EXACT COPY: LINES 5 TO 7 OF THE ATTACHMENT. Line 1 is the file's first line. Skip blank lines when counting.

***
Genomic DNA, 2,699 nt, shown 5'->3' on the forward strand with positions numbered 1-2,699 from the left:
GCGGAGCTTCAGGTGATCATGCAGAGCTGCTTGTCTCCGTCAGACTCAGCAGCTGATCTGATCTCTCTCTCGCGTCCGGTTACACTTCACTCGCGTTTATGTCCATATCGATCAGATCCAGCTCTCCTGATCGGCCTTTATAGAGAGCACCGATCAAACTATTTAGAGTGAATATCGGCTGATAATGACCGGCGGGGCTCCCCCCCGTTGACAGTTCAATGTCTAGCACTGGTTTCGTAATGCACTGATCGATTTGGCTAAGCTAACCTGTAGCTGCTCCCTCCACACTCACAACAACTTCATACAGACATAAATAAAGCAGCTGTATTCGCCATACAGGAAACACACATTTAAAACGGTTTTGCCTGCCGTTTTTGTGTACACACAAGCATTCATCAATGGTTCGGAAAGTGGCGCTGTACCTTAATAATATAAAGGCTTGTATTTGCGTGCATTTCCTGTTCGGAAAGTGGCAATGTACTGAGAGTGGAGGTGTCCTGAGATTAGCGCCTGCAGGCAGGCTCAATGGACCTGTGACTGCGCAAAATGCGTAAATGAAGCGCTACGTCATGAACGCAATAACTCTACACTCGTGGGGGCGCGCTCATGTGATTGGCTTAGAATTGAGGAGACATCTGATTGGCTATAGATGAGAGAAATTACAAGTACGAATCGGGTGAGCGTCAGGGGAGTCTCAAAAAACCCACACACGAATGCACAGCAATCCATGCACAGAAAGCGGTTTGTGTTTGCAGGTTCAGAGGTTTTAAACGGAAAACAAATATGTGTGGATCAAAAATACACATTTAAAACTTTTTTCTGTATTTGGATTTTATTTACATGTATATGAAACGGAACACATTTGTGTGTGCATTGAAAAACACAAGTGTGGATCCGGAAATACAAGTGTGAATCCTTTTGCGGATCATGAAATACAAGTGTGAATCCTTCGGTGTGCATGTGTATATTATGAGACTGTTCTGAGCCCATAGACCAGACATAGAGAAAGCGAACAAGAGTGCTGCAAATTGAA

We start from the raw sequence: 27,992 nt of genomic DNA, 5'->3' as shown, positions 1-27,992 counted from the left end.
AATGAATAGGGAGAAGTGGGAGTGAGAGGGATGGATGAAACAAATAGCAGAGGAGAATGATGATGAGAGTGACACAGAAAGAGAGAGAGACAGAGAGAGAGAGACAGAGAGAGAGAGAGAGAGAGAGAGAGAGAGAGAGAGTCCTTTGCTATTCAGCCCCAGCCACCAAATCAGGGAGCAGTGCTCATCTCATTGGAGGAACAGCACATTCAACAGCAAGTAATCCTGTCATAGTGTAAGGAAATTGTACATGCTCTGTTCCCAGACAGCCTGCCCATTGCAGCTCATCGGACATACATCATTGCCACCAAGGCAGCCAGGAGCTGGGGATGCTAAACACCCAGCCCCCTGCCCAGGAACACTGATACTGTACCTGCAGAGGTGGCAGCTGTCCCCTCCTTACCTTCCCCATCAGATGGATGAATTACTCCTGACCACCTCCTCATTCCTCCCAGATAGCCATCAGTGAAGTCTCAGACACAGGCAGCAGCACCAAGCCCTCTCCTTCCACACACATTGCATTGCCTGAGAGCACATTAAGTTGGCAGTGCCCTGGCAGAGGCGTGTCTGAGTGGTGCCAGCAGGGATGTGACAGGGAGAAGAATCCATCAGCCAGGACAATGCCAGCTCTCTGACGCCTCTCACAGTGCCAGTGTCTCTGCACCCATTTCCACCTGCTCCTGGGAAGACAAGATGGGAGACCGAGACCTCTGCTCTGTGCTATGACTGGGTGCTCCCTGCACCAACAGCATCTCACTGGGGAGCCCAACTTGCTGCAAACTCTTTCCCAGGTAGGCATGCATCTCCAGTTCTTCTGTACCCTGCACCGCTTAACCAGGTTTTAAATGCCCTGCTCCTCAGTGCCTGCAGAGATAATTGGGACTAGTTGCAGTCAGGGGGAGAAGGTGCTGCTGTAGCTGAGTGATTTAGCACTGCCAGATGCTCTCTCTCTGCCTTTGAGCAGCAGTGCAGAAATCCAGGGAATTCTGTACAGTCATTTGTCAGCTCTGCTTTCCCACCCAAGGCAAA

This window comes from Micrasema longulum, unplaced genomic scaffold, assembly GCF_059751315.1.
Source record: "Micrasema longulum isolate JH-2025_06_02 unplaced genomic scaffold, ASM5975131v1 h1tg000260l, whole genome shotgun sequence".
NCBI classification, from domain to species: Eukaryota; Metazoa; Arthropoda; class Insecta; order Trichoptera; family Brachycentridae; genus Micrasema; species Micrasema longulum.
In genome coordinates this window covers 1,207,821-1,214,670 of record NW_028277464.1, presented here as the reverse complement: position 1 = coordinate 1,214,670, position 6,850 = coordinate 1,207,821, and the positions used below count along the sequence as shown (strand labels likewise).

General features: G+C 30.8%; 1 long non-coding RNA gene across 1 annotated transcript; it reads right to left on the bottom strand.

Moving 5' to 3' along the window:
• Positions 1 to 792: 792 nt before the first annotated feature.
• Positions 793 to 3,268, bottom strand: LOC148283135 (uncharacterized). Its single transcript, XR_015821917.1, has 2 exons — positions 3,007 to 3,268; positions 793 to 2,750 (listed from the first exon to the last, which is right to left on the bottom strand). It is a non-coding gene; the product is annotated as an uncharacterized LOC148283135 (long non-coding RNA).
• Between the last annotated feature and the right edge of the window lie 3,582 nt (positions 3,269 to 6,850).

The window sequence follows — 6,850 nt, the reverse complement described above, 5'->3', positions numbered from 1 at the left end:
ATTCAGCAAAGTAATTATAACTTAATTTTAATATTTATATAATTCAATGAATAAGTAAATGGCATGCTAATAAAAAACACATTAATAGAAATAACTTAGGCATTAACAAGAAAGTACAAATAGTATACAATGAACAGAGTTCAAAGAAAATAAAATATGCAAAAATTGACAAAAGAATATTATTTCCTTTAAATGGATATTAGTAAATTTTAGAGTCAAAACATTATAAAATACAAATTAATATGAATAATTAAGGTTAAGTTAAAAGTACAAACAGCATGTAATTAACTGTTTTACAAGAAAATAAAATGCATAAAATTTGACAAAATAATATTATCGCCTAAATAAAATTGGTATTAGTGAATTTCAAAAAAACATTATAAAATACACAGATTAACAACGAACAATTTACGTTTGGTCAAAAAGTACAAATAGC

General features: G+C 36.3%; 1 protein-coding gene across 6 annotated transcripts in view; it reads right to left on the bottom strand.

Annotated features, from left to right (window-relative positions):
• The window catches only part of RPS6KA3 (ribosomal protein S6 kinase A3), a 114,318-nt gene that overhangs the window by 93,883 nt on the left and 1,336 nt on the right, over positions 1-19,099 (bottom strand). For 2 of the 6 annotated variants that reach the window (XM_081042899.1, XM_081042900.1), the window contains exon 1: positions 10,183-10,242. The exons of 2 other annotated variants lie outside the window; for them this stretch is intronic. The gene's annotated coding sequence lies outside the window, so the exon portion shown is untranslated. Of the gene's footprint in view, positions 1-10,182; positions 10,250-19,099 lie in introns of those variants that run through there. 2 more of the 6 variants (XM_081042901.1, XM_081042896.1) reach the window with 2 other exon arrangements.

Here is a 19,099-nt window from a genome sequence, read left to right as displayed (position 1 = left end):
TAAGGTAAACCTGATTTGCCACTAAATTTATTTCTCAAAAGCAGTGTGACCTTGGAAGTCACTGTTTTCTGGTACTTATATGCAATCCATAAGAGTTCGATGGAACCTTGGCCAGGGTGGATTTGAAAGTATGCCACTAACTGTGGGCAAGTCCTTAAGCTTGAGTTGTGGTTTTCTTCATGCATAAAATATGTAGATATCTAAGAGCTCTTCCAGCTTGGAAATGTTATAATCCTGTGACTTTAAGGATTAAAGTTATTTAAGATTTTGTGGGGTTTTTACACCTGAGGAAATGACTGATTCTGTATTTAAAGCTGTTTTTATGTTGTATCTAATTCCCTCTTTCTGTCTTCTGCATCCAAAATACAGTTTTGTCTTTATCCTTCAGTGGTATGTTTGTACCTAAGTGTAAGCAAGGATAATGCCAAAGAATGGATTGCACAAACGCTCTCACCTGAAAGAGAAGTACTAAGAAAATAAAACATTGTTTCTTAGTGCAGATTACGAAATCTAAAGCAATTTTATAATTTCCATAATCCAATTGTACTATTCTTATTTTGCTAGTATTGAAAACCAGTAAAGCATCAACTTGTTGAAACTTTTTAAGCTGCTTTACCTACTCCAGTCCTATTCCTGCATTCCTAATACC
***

This window comes from Micrasema longulum, unplaced genomic scaffold, assembly GCF_059751315.1.
Source record: "Micrasema longulum isolate JH-2025_06_02 unplaced genomic scaffold, ASM5975131v1 h1tg000260l, whole genome shotgun sequence".
NCBI classification, from domain to species: Eukaryota; Metazoa; Arthropoda; class Insecta; order Trichoptera; family Brachycentridae; genus Micrasema; species Micrasema longulum.